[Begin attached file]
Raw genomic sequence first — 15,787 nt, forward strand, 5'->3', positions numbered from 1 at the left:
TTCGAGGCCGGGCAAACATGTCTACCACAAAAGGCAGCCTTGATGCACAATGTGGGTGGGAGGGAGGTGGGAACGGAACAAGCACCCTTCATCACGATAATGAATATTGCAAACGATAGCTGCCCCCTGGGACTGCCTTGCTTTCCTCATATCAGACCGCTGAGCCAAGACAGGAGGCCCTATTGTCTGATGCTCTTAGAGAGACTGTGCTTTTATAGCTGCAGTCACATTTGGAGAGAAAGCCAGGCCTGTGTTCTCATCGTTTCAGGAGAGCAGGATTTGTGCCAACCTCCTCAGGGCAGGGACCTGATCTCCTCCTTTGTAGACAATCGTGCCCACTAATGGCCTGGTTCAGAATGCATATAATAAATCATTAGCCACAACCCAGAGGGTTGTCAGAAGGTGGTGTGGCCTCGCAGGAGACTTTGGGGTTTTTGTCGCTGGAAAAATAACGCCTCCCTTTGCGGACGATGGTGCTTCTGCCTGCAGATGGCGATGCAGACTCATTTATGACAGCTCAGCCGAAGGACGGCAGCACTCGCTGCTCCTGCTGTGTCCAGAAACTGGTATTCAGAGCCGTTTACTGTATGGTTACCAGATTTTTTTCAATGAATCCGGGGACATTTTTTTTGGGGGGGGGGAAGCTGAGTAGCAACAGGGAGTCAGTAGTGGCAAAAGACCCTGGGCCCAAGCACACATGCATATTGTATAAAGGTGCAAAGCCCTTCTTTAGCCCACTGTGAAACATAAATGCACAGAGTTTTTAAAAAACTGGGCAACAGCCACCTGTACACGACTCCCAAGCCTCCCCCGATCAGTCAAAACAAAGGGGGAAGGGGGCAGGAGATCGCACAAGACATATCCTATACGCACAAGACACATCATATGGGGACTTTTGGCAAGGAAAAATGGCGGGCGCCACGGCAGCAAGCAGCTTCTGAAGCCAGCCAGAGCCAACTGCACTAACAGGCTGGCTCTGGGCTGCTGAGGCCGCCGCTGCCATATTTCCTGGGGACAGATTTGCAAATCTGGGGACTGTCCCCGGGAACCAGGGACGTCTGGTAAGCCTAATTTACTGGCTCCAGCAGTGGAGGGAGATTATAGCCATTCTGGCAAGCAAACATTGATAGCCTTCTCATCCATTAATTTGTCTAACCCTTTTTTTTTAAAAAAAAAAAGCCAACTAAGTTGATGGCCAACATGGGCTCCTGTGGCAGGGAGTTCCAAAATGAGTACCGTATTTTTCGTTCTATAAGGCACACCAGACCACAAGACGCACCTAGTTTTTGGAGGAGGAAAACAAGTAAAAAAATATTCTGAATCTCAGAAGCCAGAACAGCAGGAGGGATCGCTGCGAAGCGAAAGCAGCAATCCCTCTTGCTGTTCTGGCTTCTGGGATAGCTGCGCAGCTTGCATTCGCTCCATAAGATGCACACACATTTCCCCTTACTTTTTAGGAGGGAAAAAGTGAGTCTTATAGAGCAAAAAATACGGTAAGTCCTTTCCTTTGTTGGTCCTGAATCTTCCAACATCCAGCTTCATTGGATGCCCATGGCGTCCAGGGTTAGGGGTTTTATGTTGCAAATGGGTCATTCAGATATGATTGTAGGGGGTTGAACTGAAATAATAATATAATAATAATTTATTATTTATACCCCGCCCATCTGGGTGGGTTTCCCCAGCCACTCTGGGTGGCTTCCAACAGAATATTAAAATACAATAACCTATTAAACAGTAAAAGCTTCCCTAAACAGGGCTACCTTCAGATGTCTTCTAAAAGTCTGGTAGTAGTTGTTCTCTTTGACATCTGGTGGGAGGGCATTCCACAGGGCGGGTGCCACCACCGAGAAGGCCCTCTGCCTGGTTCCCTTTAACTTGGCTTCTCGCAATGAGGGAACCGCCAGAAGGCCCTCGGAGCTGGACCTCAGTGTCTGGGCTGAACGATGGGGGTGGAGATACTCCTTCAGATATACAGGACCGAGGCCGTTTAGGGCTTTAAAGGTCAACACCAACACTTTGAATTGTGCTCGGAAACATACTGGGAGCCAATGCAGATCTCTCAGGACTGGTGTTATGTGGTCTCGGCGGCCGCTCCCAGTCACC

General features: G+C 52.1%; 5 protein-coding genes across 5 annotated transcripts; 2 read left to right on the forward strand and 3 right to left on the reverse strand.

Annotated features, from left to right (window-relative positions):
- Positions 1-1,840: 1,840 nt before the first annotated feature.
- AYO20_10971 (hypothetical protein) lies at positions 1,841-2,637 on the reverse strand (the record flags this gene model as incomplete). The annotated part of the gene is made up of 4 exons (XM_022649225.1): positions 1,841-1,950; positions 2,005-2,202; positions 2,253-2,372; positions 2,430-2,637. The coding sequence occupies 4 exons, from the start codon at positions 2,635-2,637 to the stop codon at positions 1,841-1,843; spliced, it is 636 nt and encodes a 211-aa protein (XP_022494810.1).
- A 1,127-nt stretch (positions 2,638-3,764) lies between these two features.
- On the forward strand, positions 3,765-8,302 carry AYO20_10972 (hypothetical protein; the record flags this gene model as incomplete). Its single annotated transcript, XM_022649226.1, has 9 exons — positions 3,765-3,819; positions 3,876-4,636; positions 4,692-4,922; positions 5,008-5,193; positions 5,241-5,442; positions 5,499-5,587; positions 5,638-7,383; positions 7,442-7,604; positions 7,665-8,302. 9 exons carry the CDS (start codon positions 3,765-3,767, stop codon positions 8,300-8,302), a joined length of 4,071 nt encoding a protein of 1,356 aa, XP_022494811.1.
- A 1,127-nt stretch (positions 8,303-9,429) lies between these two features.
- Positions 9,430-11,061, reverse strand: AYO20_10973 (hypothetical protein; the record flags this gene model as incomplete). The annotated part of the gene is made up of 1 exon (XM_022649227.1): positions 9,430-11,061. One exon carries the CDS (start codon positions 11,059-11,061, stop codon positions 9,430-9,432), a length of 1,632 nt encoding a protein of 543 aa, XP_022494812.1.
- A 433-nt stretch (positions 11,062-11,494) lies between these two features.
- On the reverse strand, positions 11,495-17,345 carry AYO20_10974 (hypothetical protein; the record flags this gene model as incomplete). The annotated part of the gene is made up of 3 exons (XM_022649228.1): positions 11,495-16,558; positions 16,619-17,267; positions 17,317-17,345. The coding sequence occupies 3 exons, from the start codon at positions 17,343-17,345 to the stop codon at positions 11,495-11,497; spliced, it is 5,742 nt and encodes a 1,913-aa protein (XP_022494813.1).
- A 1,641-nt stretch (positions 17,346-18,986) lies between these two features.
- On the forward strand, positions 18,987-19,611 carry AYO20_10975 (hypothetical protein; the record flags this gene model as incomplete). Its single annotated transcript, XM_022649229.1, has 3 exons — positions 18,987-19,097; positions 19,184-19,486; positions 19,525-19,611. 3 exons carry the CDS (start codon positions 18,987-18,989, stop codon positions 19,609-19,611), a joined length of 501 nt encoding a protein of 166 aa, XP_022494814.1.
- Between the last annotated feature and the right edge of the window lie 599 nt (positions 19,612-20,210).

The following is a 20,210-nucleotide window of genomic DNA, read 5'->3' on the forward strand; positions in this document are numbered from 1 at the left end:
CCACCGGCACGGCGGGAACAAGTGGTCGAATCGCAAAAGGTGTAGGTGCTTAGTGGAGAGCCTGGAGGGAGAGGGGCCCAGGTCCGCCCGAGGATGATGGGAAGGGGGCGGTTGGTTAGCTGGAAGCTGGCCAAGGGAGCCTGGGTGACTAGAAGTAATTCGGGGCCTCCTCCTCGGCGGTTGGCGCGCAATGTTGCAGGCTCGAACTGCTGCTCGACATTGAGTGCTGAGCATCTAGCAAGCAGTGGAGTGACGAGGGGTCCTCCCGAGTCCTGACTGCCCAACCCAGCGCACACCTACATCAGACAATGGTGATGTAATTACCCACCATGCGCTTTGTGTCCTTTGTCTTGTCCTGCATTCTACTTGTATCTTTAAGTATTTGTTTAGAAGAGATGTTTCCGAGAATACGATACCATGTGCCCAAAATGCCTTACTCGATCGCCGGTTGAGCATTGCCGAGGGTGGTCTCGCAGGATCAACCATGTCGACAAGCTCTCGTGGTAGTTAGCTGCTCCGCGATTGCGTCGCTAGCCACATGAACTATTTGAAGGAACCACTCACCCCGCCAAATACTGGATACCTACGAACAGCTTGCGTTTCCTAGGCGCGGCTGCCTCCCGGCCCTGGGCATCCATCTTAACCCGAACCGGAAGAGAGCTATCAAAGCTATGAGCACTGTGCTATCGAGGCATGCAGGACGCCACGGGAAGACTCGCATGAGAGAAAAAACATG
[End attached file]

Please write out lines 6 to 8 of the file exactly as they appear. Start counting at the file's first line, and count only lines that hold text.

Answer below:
- AYO20_10971 (hypothetical protein) lies at positions 1,841-2,637 on the reverse strand (the record flags this gene model as incomplete). The annotated part of the gene is made up of 4 exons (XM_022649225.1): positions 1,841-1,950; positions 2,005-2,202; positions 2,253-2,372; positions 2,430-2,637. The coding sequence occupies 4 exons, from the start codon at positions 2,635-2,637 to the stop codon at positions 1,841-1,843; spliced, it is 636 nt and encodes a 211-aa protein (XP_022494810.1).
- A 1,127-nt stretch (positions 2,638-3,764) lies between these two features.
- On the forward strand, positions 3,765-8,302 carry AYO20_10972 (hypothetical protein; the record flags this gene model as incomplete). Its single annotated transcript, XM_022649226.1, has 9 exons — positions 3,765-3,819; positions 3,876-4,636; positions 4,692-4,922; positions 5,008-5,193; positions 5,241-5,442; positions 5,499-5,587; positions 5,638-7,383; positions 7,442-7,604; positions 7,665-8,302. 9 exons carry the CDS (start codon positions 3,765-3,767, stop codon positions 8,300-8,302), a joined length of 4,071 nt encoding a protein of 1,356 aa, XP_022494811.1.